As usual the taxi to the bus station costs more than the long distance bus. There is a new bus station in Baku so luckily buses for all destinations leave from the same place, much less confusion for the non-Azeri speaking foreigner. The taxi drops me off outside so I enter the building at the ground floor and navigate my way through the aisles of shops to find the stairs to the second floor where the buses are situated. There are numerous doors leading to a few buses in each section, no sense of order so I just try the first one and am in luck. There is a minibus for Qusar and it's almost full. I get the last of the fixed seats, I always hate those flip down seats as they are not well secured and have awkward poles along the back rest leading to very uncomfortable journeys. Amazingly I have decent leg room, a first for minibus travel across the world! Three men join the bus so we are on our way in no time, a minibus will never leave until it is full, it needs every seat to be making 4AZN. This minibus is also different in
that almost everyone is going to the final destination, so we don't stop continuously dropping people off and picking people up in the middle of nowhere. The guide book says it's a 4.5hr journey, and I am prone to sleepiness on transport so am a nodding dog within minutes. I almost fall onto the women either side of me, could have been embarrassing. Luckily I wake up before that happens, and even better the journey is only 2 hours long. Elkan, my contact from CBT is there to meet me within 5 minutes and he introduces me to Halid Azizov, my host for the stay. He has a very old 4WD and takes me to his village in the hills, Laza. It's about an hour's drive from Qusar, starting on a tarmac road, then changing to a gravel and mud path up to the building site of a new ski resort. The buildings are in varying stages of progress and a new road is being built to the resort, the ski lift is complete though... This will be a spectacular resort once finished, destined to open next year according to Halid. After the resort and the slippery mud path, the
road deteriorates further, from there to Laza there is only a rocky path and a sheer cliff edge to the valley below, now I see why a 4WD is necessary. I hate these kinds of roads at the best of times, but even less so in a clapped out old car with a driver who insists on staying close to the cliff edge rather than the safe edge. The views are amazing though, rolling hills, green slopes and waterfalls. We reach Halid's house and I meet his wife who greats me with a kiss and his son and daughter. Halid and his son speak a little English, his wife brings me tea and lunch. A great feast of fried potatoes and eggs, cucumber, veg and the best tomatoes I've ever tasted. Less watery than ours, more meaty and a much brighter red. The bread in quite flat with pitted marks over the top, traditional Lezgin bread. This is the Lezgin area, there are about 80,000 Lezgin people who speak their own language rather than Azeri or Russian. The Azizov house is simple with few rooms, the main room has a sofa and dining table and a few extra chairs and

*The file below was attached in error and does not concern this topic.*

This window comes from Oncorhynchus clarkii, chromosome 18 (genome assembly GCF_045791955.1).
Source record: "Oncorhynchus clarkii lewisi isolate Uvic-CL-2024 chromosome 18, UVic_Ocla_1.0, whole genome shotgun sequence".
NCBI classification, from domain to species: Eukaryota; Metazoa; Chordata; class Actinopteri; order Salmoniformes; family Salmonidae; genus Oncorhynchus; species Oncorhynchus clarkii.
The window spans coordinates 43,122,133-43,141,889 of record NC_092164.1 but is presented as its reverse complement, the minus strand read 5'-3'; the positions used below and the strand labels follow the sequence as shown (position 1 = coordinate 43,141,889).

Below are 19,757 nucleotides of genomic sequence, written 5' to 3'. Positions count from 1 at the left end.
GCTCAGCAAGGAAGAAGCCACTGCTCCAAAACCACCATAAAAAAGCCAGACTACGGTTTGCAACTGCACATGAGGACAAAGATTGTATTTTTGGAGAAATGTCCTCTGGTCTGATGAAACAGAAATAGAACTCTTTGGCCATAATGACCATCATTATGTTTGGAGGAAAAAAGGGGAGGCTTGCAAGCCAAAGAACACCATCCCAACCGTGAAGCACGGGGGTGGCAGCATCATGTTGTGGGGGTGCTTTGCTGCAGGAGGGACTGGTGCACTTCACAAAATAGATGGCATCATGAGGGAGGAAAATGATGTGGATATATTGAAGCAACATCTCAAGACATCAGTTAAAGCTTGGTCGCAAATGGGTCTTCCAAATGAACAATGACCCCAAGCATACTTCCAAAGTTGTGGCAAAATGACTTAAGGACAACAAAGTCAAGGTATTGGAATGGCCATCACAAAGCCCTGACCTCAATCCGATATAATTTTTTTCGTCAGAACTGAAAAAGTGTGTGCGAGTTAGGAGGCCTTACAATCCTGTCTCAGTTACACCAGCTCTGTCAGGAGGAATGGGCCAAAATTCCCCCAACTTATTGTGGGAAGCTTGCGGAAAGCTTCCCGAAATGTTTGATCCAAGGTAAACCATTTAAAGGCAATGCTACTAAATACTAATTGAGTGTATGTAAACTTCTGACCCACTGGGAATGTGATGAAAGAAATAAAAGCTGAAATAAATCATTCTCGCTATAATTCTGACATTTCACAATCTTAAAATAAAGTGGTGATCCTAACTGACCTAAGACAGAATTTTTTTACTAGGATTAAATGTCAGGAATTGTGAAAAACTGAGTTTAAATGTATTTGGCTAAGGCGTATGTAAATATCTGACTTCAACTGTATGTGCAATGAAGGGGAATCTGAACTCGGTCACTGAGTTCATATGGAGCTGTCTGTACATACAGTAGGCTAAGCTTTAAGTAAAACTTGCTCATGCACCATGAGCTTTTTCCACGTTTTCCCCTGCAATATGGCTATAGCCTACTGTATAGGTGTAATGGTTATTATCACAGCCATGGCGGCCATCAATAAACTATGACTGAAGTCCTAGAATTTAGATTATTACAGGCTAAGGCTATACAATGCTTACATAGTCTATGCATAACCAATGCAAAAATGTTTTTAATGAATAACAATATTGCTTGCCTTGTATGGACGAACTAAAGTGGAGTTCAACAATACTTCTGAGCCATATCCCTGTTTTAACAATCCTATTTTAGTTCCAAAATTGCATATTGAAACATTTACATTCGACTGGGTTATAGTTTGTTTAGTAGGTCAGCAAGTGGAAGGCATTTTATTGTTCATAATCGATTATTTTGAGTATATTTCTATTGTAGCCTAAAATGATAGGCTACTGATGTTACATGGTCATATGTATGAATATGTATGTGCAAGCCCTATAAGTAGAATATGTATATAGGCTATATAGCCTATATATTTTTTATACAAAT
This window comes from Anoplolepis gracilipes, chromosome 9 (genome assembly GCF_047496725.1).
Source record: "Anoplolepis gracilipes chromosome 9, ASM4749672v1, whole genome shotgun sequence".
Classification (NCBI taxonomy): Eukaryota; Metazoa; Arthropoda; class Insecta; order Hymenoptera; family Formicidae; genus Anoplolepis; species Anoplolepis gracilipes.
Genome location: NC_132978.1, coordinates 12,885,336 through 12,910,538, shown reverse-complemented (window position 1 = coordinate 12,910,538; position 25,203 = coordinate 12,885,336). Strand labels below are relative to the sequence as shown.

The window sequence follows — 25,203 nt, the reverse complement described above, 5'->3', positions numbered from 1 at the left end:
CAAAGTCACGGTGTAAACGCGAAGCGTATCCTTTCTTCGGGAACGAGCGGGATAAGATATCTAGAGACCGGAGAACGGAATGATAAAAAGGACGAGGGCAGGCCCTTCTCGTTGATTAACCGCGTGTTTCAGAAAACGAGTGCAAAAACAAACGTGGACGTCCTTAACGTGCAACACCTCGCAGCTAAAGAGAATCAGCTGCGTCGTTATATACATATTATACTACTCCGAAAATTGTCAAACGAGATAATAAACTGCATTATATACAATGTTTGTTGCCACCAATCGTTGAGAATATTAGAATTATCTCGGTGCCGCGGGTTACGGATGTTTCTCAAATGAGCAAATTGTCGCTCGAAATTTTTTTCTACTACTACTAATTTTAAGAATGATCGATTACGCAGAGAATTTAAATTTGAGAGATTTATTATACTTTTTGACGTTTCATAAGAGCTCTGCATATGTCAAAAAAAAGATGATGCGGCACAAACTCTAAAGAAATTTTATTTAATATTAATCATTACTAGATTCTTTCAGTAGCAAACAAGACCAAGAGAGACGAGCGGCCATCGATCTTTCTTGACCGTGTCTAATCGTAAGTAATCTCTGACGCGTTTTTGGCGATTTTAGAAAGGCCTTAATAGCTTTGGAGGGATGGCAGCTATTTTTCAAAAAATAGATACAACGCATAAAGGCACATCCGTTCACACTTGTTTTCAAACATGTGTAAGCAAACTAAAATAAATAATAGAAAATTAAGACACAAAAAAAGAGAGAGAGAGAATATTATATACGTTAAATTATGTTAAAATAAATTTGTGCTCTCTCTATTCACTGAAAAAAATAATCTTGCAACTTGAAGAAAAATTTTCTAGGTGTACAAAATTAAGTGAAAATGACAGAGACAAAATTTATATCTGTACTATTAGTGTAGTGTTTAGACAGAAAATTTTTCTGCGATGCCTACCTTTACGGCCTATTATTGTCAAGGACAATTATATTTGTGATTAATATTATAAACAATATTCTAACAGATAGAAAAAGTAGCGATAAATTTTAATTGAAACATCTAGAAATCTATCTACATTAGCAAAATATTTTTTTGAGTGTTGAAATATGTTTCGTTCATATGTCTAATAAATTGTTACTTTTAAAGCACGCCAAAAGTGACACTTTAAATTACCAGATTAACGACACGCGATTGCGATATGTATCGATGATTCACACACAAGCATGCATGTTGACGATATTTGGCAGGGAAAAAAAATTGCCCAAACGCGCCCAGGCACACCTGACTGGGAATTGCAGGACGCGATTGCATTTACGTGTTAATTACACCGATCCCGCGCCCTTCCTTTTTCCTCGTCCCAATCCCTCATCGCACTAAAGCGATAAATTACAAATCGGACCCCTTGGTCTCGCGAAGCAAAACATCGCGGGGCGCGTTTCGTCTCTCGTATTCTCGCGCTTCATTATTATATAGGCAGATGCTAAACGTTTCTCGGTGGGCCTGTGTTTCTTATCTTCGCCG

of course the all important TV with satellite channels. There are two bedrooms for tourists, simple rooms with either a bed or mattresses for the floor. The wife and kids spend most of the time in the kitchen, then there is one more room where the family seems to sleep and a room with a sink and washing machine. The toilet is down the garden in a small shed, it is a squatter toilet with bucket of water for flushing. The climate is much cooler in the mountains and it's even chilly in the house with the radiator on. I wanted to hike in the area, but Elkin doesn't arrive until 3pm so there isn't much time, instead I go for a short 2 hour walk with the son. Up a few of the hills nearby to see the views and waterfalls. It is difficult to hike in the area these days anyway as there are armed guards stopping people. A couple of Dutch tourists are staying in the same homestay and they were stopped on two routes earlier in the day. You used to be able to hike to the next village, Xinaliq, but it's not possible anymore.
are brought more tea all afternoon, which is lovely but leads to more walks in the cold to the outside toilet. Here they brew a strong pot of tea, but make a cup by putting one third tea from the pot with two thirds boiling water. Very tasty though. Also the wife has made two huge pastries with layers and hazelnuts in the centre, delicious! We are continuously fed, dinner is a veggie layered pancake type meal, tasting very much like a cornish pasty. The father eats with us, but there is far too much food for even all four of us. He also gives us each a shot of vodka, we sip ours, he downs his. He explains that he's already drunk two bottles of vodka that day as his friend's daughter is engaged, he doesn't seem that drunk though.
The next day we journey back the same treacherous route, with a hungover driver. Luckily the buses to Baku leave frequently and Elkhan is there to make sure we get on our way easily.
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